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January 4th, 2023


I might just write about initiating derangement (see the last post) until I’ve done it. Today I got a lot more done than yesterday. And most importantly I actually did some meaty, schleppy stuff - meaning, stuff that needs to get done but which the homunculus in me has been whining and pouting about.


This is a coding project, and for the first time I’m using chatGPT and GitHub’s CoPilot AI’s to help me in the process. What an incredible difference it is when those two tools are available.


I’ve worked with GPT-3 before. The Tinkered Thinking post called “What is GPT-3” which attempts to explain GPT-3 in layman’s terms made it to the front page of Hacker News back in the day. I wrote and recorded a few posts that were collaborative writing exercises with GPT-3, including one fictional story, and I even built a GPT-3 app called The Tinkered Question, which did a remarkably good job of generating questions based on user input. The project couldn’t be monetized so it was sunset.


Now GPT is back in this shockingly quick chatGPT form and it’s knowledge.. at least when applied to coding is shocking and refreshing. 


There’s the saying in the tech world that a full stack developer is always a little rusty on… everything. For the layman, what this means is - if a coder knows how to build a complete project from start to finish, including all the stuff a user sees and how that stuff works all the way back to the design of the database and how to host the whole monstrosity on a server - that is a full stack developer. And it requires facility in a number of coding languages and how they communicate with one another.  And the original point is that since they are a jack of all trades, their lack of mastery means that they likely can’t remember how to do something when the task comes up even though they’ve done something like it before. Traditionally this means googling and going “ohhh yea.” But googling is a pain. A coder often opens a bunch of links on google and then quickly scans each one until something familiar or promising sticks out. 


ChatGPT really changes this whole work structure. Instead of googling what a Django/Python database model needs to look like, or hell, just looking at some that I’ve already written, I simply asked chatGPT:


Can you write me a custom Django model that has all of these attributes? And then I listed those attributes and clicked enter.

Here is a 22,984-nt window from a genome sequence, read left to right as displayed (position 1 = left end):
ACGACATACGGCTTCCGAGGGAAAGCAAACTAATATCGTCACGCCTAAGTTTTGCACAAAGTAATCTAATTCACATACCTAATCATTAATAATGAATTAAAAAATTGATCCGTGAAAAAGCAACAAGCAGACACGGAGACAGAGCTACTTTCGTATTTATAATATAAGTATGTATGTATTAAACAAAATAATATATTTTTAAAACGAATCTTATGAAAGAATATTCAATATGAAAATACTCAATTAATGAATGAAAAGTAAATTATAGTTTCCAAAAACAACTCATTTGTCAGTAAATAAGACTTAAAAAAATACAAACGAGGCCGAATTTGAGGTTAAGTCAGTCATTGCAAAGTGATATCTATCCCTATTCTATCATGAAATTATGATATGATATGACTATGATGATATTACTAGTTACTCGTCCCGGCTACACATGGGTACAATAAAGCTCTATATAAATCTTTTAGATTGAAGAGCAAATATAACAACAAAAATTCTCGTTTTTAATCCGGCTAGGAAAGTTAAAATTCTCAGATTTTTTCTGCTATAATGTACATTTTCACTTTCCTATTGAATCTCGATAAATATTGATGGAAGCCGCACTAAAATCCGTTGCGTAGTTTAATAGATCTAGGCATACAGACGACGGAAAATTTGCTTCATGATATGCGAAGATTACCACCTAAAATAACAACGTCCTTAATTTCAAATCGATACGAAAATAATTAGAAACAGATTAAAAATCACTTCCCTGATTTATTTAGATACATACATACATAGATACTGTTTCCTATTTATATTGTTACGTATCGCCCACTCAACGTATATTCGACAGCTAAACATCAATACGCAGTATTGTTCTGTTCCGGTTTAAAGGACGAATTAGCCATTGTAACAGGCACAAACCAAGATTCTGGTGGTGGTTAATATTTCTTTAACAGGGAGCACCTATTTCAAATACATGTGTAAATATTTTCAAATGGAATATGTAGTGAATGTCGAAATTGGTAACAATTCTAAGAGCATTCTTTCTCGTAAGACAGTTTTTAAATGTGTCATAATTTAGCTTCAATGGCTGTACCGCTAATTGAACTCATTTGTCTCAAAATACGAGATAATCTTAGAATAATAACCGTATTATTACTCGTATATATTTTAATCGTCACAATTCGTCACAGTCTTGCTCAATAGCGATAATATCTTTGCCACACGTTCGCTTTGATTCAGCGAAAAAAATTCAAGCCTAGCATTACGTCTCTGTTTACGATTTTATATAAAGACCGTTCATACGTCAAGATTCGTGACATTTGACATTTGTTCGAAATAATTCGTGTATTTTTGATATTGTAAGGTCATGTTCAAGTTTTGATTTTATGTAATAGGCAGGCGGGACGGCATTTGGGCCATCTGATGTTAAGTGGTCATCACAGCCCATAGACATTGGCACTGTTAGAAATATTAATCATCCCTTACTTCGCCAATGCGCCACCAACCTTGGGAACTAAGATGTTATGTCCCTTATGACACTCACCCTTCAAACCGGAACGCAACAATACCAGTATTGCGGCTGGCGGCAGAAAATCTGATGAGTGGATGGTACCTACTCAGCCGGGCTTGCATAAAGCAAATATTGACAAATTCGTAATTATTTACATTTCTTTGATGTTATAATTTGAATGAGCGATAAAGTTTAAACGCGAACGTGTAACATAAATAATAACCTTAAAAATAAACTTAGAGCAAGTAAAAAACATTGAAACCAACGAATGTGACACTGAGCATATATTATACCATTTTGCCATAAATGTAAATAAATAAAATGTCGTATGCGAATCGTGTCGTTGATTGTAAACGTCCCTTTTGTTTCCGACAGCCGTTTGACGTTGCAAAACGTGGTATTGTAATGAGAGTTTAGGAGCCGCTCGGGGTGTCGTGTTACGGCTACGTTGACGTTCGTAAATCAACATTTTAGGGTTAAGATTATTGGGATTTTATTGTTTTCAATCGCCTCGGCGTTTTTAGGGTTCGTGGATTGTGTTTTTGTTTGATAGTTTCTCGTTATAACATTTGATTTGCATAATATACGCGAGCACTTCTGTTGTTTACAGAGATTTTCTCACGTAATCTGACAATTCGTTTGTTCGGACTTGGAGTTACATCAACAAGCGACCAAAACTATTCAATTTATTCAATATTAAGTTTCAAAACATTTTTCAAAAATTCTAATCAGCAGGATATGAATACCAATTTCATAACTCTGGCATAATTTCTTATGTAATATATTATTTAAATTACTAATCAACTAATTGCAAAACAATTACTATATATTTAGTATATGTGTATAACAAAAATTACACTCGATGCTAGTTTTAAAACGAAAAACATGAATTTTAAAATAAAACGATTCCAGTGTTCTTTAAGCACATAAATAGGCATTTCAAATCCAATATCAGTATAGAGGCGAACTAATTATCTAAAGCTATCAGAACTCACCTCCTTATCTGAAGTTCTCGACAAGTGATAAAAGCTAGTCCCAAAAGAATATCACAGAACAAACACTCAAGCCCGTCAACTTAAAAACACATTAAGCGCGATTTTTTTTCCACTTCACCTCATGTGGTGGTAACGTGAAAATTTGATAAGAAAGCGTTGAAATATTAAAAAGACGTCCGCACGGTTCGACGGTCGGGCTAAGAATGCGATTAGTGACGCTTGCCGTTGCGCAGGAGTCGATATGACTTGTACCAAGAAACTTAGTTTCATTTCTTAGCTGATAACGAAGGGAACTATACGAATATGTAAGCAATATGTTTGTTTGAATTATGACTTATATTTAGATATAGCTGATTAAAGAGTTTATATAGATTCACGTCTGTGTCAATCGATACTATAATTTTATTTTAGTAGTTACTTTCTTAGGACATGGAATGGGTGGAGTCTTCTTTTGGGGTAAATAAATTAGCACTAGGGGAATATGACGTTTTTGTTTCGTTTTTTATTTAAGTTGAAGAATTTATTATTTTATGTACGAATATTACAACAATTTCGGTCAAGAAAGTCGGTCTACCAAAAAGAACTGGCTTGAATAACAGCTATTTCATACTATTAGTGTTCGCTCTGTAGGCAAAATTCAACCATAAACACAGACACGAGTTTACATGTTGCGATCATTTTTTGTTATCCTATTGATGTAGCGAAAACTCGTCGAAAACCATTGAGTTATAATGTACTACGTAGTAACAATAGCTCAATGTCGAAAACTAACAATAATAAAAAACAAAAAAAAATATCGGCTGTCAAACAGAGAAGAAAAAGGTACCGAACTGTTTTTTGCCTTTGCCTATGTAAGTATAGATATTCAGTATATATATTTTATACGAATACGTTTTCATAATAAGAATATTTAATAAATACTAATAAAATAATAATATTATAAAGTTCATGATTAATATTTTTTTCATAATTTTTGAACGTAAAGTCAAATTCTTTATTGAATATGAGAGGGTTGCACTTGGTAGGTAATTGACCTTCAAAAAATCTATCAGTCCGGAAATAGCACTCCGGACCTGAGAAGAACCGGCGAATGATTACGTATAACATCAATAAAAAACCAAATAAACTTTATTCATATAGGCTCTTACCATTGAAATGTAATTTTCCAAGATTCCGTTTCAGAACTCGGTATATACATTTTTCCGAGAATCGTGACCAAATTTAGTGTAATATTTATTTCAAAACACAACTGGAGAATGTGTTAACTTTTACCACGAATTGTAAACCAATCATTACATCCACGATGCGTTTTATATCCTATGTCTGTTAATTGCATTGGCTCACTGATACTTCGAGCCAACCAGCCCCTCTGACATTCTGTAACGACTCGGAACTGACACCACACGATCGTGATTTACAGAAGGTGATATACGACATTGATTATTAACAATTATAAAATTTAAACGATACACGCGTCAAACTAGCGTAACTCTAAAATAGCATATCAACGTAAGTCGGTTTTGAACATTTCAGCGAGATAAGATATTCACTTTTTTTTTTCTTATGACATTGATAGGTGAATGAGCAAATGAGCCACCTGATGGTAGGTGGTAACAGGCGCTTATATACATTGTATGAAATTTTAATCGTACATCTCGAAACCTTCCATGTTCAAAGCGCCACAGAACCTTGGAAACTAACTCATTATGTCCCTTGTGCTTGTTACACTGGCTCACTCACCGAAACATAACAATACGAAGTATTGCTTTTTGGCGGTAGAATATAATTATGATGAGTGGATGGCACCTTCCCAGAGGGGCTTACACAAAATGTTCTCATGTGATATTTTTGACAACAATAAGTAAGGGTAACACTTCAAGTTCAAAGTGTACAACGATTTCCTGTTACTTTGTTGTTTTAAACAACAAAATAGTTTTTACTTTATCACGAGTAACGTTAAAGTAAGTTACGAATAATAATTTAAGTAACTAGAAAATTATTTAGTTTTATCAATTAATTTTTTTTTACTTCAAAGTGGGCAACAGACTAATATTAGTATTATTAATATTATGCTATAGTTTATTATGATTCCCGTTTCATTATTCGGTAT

Boom, It spit out exactly what I needed in no time. This I legit just copy and pasted into my own code base and it works. But the use of this sucker is better than that. When I wasn’t sure how an aspect of Django worked in terms of structure I just asked chatGPT and it gave me a very easy to understand answer.


CoPilot is the other AI tool. And it’s a lot like autocomplete on steroids. It tries to guess what you are going to code and if it’s correct, tap the tab button and boom. For example I might start writing a function called calculateTimeBetweenDates and given that this sort of function is fairly common and easy to understand, CoPilot can instantly fill in exactly what the function is supposed to look like.


It’s difficult to describe just how.. smooth the work went today. It was as if all the most uninteresting sticking points of the work have been lifted. Being able to actually work faster makes everything else less distracting. Which is a strange point to realize. Is it in the lulls of work that we get distracted? When we get stuck and we’re not entirely sure what to do, or we know what to do, but it’s just going to require something tedious and boring?


One has to wonder: what’s the relationship between level of agency and distraction?


If you have a low-level of agency, meaning: you don’t know what to do, or you don’t know how to do it… are you more likely to get distracted? This sort of circumstance isn’t just boring, it’s aggravating, and confusing.


Whereas, consider the reverse: if you know what to do and how to do it, and you are very well versed in the task at hand, are you more or less likely to get distracted? 


Being In the Zone is perhaps a function of agency more than anything else. It’s somewhat.. impossible to be in the zone while learning something new. That’s probably fair to say. Low agency because it’s new, means no chance of being in the zone.


But what about learning as the task? Is it possible to be in the zone of learning?


First instinct here is that it’s all about having high agency when it comes to emotional regulation. Can confusion and aggravation be redirected to fuel curiosity? High agency in this meta-task might just make it possible to be in the zone while learning. 


Interesting tangent aside, this is what those AI tools seemed to do: it was far easier to get in the zone. These tools increased agency by addressing two important issues: hazy memory as applied to how to do something or how something should look, and syntax.  The first is just that jack-of-all-trades full stack developer problem. The syntax problem is just a subset. CoPilot is like Grammerly but a Grammerly that can also write your essay for you once it figures out what you’re talking about.


Regardless, it seems, and certainly feels like I’m one step closer to a proper and productive derangement.

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